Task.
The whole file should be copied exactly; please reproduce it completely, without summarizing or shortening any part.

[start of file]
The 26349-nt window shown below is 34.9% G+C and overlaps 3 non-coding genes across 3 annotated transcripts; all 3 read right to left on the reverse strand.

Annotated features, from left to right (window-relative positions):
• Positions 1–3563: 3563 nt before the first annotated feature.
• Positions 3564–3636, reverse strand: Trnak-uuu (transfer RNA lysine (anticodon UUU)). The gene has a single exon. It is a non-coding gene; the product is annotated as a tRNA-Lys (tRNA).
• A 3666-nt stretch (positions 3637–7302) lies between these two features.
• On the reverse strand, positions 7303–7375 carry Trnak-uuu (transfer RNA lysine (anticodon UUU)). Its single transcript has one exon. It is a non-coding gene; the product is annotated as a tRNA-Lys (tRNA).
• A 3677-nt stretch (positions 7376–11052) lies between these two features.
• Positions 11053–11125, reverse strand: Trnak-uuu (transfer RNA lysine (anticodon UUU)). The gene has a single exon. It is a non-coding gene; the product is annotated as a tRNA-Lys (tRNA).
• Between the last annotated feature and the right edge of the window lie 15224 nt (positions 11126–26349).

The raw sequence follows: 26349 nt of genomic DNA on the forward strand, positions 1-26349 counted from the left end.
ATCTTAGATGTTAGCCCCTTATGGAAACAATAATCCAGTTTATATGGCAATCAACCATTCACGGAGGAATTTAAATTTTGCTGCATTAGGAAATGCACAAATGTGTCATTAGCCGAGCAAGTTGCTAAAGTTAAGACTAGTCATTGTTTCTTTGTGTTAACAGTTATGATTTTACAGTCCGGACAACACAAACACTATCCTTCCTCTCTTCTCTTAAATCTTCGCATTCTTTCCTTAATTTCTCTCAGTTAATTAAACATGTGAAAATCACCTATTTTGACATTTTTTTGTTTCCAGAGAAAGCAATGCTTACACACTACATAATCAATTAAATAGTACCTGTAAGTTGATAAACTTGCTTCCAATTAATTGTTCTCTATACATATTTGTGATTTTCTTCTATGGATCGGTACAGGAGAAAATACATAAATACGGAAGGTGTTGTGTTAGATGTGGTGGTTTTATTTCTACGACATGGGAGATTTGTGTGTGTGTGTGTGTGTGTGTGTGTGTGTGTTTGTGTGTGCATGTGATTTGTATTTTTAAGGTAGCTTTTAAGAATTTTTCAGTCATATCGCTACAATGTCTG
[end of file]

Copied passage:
The 26349-nt window shown below is 34.9% G+C and overlaps 3 non-coding genes across 3 annotated transcripts; all 3 read right to left on the reverse strand.

Annotated features, from left to right (window-relative positions):
• Positions 1–3563: 3563 nt before the first annotated feature.
• Positions 3564–3636, reverse strand: Trnak-uuu (transfer RNA lysine (anticodon UUU)). The gene has a single exon. It is a non-coding gene; the product is annotated as a tRNA-Lys (tRNA).
• A 3666-nt stretch (positions 3637–7302) lies between these two features.
• On the reverse strand, positions 7303–7375 carry Trnak-uuu (transfer RNA lysine (anticodon UUU)). Its single transcript has one exon. It is a non-coding gene; the product is annotated as a tRNA-Lys (tRNA).
• A 3677-nt stretch (positions 7376–11052) lies between these two features.
• Positions 11053–11125, reverse strand: Trnak-uuu (transfer RNA lysine (anticodon UUU)). The gene has a single exon. It is a non-coding gene; the product is annotated as a tRNA-Lys (tRNA).
• Between the last annotated feature and the right edge of the window lie 15224 nt (positions 11126–26349).

The raw sequence follows: 26349 nt of genomic DNA on the forward strand, positions 1-26349 counted from the left end.
ATCTTAGATGTTAGCCCCTTATGGAAACAATAATCCAGTTTATATGGCAATCAACCATTCACGGAGGAATTTAAATTTTGCTGCATTAGGAAATGCACAAATGTGTCATTAGCCGAGCAAGTTGCTAAAGTTAAGACTAGTCATTGTTTCTTTGTGTTAACAGTTATGATTTTACAGTCCGGACAACACAAACACTATCCTTCCTCTCTTCTCTTAAATCTTCGCATTCTTTCCTTAATTTCTCTCAGTTAATTAAACATGTGAAAATCACCTATTTTGACATTTTTTTGTTTCCAGAGAAAGCAATGCTTACACACTACATAATCAATTAAATAGTACCTGTAAGTTGATAAACTTGCTTCCAATTAATTGTTCTCTATACATATTTGTGATTTTCTTCTATGGATCGGTACAGGAGAAAATACATAAATACGGAAGGTGTTGTGTTAGATGTGGTGGTTTTATTTCTACGACATGGGAGATTTGTGTGTGTGTGTGTGTGTGTGTGTGTGTGTGTTTGTGTGTGCATGTGATTTGTATTTTTAAGGTAGCTTTTAAGAATTTTTCAGTCATATCGCTACAATGTCTG